Unknown Temples Maya

An international group of scientists under the leadership of Archaeologists of Archizona University found about 500 previously unknown small ceremonial complexes belonging to the ancient Maya in Mexico. According to the article published in the journal Nature Human Behavior, the find changes the former representations of historians about the origin of the Mesoamerician civilization and relationship between Maya and Olmekami.

Researchers analyzed the data collected by air laser scanning, and revealed 478 temple complexes in the Mexican states of Tabasco and Veracrus. The Lidar Technology, which consists in the reception of the reflected laser signal from an opaque object, allowed scientists to detect previously unknown cultural objects under the crowns of trees and vegetation. There were only about 85 thousand square kilometers of territory, which exceeds the area of ​​Ireland (70 thousand square kilometers).

Ceremonial complexes are found in the regions where Olmeki lived – an ancient Mexican tribe that flourished in 1500-400 BC and, as it was believed to influence the subsequent cultures of mesoamerics, including Maya. Ruins are dating 1100-400 to our era and were built by various groups in almost the millennium before the heyday of the Mayan civilization in 250-950 of our era.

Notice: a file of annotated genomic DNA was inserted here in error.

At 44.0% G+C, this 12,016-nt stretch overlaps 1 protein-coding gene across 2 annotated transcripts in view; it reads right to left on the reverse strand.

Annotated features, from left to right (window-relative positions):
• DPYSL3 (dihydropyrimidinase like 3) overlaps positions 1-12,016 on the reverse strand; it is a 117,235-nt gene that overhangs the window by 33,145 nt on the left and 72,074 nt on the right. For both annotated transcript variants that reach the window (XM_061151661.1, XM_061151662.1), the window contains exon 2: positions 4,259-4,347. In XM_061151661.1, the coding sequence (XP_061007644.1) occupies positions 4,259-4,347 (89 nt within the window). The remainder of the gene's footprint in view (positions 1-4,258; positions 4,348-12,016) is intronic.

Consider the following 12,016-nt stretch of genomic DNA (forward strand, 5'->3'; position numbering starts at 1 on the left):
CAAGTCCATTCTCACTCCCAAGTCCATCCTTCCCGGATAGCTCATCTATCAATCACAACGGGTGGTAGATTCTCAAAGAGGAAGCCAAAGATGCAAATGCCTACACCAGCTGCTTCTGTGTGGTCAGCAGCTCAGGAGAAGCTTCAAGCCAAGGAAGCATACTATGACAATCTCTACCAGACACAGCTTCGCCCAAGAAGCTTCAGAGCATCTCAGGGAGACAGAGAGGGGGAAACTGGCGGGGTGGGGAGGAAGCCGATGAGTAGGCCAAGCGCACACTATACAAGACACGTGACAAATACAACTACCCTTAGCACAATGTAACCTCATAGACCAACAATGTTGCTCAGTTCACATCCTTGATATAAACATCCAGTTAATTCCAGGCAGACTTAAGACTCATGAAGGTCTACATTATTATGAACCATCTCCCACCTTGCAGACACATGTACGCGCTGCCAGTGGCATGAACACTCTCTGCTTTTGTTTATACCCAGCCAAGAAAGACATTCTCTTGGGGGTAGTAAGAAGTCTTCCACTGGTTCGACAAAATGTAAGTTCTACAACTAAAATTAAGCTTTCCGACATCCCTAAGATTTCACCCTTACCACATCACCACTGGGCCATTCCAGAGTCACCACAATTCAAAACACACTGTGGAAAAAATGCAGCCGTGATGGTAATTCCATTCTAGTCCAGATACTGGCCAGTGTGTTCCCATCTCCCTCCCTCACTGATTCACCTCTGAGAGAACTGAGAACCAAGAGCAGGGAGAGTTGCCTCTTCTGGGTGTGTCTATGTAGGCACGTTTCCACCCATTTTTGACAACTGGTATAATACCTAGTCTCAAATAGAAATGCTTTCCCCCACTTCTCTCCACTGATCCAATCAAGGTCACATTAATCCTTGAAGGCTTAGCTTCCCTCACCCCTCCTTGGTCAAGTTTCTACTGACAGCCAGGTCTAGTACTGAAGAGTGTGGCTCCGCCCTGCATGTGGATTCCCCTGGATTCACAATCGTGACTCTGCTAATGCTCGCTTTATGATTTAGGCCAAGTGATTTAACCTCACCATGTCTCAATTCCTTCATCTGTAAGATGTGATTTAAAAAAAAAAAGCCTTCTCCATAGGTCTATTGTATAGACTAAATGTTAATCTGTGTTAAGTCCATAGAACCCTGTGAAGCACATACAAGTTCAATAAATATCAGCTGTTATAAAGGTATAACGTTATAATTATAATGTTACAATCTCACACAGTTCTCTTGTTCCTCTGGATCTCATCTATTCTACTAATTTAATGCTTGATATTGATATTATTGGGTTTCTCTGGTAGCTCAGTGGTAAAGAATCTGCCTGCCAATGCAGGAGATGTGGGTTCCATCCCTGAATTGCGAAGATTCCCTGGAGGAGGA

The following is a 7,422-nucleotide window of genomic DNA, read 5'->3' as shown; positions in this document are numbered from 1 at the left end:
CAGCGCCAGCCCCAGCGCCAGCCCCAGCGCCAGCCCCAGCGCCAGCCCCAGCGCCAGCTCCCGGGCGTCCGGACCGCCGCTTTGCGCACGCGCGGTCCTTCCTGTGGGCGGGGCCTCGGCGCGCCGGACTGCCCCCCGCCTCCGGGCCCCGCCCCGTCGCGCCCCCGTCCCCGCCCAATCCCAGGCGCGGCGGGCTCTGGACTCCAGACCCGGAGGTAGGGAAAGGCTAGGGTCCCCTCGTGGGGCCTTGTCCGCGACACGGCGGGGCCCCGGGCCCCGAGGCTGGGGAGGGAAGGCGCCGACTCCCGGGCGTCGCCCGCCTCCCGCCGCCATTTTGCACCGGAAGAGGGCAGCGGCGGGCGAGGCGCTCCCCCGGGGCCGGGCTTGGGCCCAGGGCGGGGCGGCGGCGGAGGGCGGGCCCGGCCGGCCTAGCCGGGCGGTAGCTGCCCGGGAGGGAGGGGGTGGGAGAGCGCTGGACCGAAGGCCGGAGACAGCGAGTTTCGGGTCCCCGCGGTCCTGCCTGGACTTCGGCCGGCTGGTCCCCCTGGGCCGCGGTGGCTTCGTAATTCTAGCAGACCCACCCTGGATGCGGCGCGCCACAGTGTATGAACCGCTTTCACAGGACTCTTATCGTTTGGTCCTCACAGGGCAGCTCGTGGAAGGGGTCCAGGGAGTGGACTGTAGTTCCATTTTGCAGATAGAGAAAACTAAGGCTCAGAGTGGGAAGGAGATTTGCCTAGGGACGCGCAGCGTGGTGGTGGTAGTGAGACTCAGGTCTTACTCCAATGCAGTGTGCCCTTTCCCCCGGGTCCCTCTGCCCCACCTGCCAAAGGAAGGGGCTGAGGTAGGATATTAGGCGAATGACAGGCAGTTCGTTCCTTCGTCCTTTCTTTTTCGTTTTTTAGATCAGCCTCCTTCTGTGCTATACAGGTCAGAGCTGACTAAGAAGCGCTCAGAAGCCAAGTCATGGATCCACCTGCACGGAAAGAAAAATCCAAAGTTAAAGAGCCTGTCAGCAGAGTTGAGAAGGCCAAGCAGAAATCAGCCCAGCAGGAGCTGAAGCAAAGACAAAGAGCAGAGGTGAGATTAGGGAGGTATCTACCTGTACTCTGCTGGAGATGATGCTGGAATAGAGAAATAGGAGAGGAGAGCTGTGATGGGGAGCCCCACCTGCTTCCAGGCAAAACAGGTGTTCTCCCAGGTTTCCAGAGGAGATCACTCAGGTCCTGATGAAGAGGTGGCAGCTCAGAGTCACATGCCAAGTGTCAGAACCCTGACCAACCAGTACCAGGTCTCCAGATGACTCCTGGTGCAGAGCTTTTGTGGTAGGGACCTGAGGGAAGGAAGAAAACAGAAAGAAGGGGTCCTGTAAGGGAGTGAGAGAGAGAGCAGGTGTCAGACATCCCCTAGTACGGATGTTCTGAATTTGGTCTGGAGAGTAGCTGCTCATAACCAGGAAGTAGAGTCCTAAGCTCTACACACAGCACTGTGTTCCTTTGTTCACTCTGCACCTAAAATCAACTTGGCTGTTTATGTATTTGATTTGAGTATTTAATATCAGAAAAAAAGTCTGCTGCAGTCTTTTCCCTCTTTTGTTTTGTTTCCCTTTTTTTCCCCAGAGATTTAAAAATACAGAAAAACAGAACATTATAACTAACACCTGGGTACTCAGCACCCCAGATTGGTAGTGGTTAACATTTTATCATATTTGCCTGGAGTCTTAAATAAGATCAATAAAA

Complexes have common features with the earliest center in the Olmekov area, San Lorenzo, whose heyday peak came for the period between 1400 and 1100 to our era. It was also that the largest and most ancient Monument to Maya – Aguada Phoenix – in the Mayan area and other places related to it began to take the characteristic form of San Lorenzo (rectangular area with edible platforms) around 1100 BC. This indicates that the culture of Olmekov really served as a model for later meso-American buildings, including Aguada Phoenix.

San Lorenzo, Aguada Phoenix and some other sites have 20 edge platforms (embankments) along the eastern and western sides of the rectangular area. The orientation of some complexes correspond to the direction to the sunrise point on a certain day of the year. According to scientists, in some cases on the selected day, the sun passes through Zenith, that is, right above his head, as it happens on May 10 in the region where monuments were discovered. On this day, the rainy season begins and sowing corn begins. Some groups preferred to orient their places in the direction of sunrise for 40, 60, 80 or 100 days before the day of the zenith passage. These dates are multiple of the number 20, on which the late meso-American calendars are based.

/Media reports.